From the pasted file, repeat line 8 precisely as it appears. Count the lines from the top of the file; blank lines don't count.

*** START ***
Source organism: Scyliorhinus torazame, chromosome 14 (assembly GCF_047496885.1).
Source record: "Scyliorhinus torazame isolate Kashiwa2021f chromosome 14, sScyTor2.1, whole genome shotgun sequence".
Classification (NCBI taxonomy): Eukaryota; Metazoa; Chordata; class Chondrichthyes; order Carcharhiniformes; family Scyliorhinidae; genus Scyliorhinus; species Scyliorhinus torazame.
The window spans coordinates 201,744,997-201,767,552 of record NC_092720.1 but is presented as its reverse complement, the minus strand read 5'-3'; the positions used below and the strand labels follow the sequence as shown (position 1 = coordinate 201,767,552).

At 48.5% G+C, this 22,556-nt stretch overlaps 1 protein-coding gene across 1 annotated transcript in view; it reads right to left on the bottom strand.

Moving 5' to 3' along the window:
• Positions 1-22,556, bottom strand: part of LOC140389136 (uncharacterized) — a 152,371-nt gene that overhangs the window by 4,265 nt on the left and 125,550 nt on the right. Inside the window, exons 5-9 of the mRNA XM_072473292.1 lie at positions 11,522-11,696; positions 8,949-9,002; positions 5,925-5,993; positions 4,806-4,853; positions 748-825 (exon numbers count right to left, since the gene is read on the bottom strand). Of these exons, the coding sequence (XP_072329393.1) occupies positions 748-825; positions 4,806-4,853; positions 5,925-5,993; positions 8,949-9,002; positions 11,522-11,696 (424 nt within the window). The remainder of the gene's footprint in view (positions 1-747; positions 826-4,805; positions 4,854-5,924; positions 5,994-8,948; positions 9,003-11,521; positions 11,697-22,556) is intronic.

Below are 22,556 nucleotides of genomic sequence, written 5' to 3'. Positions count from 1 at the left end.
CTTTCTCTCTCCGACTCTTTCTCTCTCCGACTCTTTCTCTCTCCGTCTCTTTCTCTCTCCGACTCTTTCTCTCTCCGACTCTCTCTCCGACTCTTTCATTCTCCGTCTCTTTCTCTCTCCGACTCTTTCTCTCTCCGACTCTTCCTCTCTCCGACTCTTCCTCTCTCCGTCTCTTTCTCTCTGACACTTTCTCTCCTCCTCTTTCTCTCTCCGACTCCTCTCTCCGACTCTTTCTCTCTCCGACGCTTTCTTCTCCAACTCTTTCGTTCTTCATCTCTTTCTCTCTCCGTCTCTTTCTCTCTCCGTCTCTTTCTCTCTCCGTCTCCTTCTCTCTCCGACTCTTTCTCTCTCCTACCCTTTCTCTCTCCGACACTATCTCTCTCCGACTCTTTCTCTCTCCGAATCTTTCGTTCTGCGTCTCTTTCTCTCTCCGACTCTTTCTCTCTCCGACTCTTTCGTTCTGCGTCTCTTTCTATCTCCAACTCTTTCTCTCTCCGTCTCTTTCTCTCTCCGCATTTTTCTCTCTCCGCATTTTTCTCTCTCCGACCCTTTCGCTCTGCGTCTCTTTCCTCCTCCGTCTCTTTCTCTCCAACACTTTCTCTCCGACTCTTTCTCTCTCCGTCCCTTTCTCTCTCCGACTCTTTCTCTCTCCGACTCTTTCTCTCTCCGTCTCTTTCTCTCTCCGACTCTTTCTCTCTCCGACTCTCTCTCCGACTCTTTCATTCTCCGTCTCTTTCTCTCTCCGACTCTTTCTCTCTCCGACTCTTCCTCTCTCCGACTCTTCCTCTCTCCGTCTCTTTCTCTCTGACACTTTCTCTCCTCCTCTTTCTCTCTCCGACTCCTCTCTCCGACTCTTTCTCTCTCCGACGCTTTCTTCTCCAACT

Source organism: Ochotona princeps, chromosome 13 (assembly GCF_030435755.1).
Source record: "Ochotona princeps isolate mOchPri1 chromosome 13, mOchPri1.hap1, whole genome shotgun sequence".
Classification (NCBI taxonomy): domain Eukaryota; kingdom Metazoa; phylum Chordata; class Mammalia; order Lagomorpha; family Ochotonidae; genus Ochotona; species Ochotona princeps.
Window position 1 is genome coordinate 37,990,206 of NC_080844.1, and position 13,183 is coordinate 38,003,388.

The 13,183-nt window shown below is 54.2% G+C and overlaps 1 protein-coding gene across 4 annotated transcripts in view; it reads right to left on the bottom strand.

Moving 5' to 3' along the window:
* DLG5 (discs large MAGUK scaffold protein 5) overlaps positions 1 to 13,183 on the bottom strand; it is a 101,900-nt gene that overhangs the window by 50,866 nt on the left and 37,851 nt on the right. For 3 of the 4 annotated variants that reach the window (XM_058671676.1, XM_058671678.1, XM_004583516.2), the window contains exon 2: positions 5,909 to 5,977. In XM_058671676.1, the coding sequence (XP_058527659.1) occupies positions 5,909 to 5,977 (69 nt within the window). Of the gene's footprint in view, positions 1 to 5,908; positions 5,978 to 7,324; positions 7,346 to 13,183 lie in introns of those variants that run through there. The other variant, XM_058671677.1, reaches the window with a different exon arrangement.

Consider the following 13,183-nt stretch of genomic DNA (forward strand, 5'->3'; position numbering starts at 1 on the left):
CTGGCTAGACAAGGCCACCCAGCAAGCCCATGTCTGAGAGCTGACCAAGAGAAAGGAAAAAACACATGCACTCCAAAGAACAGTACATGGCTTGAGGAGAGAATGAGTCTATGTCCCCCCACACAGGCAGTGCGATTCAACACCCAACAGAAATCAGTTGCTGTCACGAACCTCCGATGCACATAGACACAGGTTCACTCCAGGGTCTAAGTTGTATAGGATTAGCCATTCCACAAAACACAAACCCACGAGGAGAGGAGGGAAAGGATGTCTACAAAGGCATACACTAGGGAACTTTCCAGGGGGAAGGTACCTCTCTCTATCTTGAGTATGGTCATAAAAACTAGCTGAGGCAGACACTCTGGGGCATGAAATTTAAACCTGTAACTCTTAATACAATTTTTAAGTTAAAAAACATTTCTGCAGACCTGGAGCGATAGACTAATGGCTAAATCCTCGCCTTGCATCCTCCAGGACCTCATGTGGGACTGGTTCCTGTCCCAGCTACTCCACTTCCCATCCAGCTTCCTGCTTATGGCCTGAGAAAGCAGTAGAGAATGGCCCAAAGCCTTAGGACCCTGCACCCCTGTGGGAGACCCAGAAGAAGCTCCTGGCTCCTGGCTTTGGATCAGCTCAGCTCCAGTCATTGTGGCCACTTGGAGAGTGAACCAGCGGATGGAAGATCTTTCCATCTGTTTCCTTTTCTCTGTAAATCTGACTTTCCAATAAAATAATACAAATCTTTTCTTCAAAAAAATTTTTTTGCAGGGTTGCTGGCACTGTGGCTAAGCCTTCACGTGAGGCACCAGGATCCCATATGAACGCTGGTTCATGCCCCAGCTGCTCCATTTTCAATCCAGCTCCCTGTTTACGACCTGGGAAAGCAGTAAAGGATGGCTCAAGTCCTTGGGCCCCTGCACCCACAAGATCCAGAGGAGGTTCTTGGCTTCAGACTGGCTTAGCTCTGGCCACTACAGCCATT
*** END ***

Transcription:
Below are 22,556 nucleotides of genomic sequence, written 5' to 3'. Positions count from 1 at the left end.